Client Alert: Coronavirus: What Employers Need to Know About Providing Personal Protective Equipment

 
As a result of the outbreak of COVID-19, many questions have arisen over the obligation of employers to provide personal protective equipment (PPE), such as respirators. Among them are:
 
  1. What type of PPE is required to be provided to my employees?
  2. Can I allow employees to re-use N95 respirators and/or use expired N95s?
  3. If PPE cannot be provided, what can I require of my employees?
  4. If I have PPE and provide it to my employees, can an employee be disciplined for refusing to carry out job-related tasks?

The answers to these questions may depend on each employer’s circumstances. However, this article is intended to outline the general guidance provided so far to address these issues.

1. What type of PPE is an employer required to provide to employees?

The overall requirements for PPE are set forth in 29 C.F.R. 1910.132–1910.138, setting out the requirements ranging from eye and face protection, to gloves and respiratory protection. PPE must be provided at no cost to employees and in a reasonably safe manner (which means that the PPE is properly fitted and sanitized as required). If an employee volunteers to provide his or her own PPE, this may be permitted, but such PPE must provide equal or greater protection than the employer’s PPE.

In response to coronavirus concerns, OSHA published additional Guidance on Preparing Workplaces for COVID-19. In it, they identify four levels of occupational risk, each requiring varying levels of PPE: Very High, High, Medium, and Lower Risk.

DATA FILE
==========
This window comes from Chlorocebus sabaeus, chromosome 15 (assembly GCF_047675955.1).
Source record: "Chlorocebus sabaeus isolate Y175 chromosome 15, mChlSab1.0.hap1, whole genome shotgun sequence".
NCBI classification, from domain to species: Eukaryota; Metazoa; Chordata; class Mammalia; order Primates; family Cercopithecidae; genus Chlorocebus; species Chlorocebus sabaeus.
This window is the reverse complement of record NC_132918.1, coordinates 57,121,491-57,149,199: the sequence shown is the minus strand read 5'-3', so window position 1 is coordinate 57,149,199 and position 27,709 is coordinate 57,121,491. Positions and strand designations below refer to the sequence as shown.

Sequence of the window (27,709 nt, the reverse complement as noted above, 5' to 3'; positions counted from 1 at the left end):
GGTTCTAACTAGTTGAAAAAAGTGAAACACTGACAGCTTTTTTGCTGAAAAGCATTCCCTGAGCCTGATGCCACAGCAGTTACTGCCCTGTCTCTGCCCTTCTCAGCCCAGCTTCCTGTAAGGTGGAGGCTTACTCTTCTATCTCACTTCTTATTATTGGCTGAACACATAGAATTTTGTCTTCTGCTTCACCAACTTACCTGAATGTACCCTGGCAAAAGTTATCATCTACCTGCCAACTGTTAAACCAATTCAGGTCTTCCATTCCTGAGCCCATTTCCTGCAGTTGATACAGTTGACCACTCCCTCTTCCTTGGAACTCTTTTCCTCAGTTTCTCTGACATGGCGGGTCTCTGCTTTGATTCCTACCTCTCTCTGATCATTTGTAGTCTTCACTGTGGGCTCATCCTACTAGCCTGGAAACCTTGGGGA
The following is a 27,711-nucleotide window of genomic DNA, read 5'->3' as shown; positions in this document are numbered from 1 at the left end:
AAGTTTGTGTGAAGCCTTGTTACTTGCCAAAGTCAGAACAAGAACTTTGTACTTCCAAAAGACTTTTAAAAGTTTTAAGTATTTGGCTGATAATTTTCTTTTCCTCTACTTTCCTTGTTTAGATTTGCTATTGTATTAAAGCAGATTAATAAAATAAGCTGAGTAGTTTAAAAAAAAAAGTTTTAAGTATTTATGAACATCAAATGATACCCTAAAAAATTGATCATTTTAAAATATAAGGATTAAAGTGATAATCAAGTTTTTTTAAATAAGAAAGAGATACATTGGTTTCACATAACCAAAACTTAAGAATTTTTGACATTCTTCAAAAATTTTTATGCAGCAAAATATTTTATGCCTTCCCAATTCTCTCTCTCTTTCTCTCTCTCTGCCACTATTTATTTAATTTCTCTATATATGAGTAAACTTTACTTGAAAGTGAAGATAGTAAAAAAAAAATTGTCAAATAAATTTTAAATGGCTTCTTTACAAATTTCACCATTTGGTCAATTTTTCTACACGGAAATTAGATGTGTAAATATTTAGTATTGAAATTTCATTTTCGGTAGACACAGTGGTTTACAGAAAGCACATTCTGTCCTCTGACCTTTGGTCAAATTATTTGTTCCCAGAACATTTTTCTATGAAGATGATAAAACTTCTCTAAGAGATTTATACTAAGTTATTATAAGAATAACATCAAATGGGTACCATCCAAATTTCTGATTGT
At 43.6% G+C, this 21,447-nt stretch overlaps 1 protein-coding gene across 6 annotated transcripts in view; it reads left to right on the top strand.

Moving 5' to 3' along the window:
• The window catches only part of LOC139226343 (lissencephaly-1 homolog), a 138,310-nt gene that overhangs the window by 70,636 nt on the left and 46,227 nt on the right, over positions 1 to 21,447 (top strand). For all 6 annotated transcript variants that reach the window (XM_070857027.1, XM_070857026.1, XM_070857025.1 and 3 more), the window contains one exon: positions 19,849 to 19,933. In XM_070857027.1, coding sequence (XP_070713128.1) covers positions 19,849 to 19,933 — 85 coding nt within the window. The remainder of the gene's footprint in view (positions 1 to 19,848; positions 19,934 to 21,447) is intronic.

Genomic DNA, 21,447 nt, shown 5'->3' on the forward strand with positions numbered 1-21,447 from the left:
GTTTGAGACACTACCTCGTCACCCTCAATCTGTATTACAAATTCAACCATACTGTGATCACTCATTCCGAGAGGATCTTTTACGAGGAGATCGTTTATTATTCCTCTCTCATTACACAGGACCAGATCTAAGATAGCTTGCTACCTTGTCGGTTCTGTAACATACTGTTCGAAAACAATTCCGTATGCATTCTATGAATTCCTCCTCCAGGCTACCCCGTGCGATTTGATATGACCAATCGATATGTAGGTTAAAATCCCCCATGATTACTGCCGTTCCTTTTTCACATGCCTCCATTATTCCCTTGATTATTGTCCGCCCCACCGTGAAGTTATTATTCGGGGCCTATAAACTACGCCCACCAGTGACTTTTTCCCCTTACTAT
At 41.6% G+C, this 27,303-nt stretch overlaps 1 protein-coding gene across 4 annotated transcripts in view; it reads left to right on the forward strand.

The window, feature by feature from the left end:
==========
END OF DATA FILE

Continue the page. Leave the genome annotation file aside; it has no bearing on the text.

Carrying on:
For both Very High and High risk employers, respirators (e.g. National Institute for Occupational Safety and Health approved N95 masks, or better)1 should be provided. Face shields or goggles, gloves, and gowns should also be provided depending on an employee’s job tasks and exposure risks. Employers in the “Very High” category of risk include: health care workers performing procedures (e.g. intubation, dental procedures) on, laboratory personnel collecting specimens from, or morgue workers performing autopsies on known or suspected COVID-19 patients. Employers in the “High” category of risk include: health care workers entering patient rooms exposed to known or suspected COVID-19 patients, medical transport workers (e.g. ambulances), or mortuary workers undertaking tasks for burial or cremation of people with or suspected to have COVID-19.

For Medium Risk employers, some combination of gloves, gowns, face masks, and/or face shields or goggles should be provided—dependent on the work tasks completed by the employee and the types of exposure the employee may face (e.g. will come within six feet of known or suspected COVID-19 patients versus never coming in contact with them). Employers in the Medium category of risk include: any employers whose employees require frequent and/or close contact with people (e.g. within six feet) who may be infected with COVID-19, but are not known or suspected patients. For example, retail or grocery establishments open to the public.

For Lower Risk employers, PPE is likely not required. Employers in the lower risk category include: those whose employees do not require contact with people known to be or suspected of having COVID-19. For example, companies whose employees are working from home, or offices that are otherwise closed.

2. Can an employer re-use N95 respirators and/or use expired N95s?

Recent OSHA guidance permits the extended use and re-use of N95 respirators by the same worker if necessary. The respirator must maintain its structural and functional integrity and cannot have a filter that is damaged, soiled, or contaminated. In any case, employers must ensure the mask is functioning properly, is fitted properly (e.g. maintaining a proper seal), and is properly stored between uses.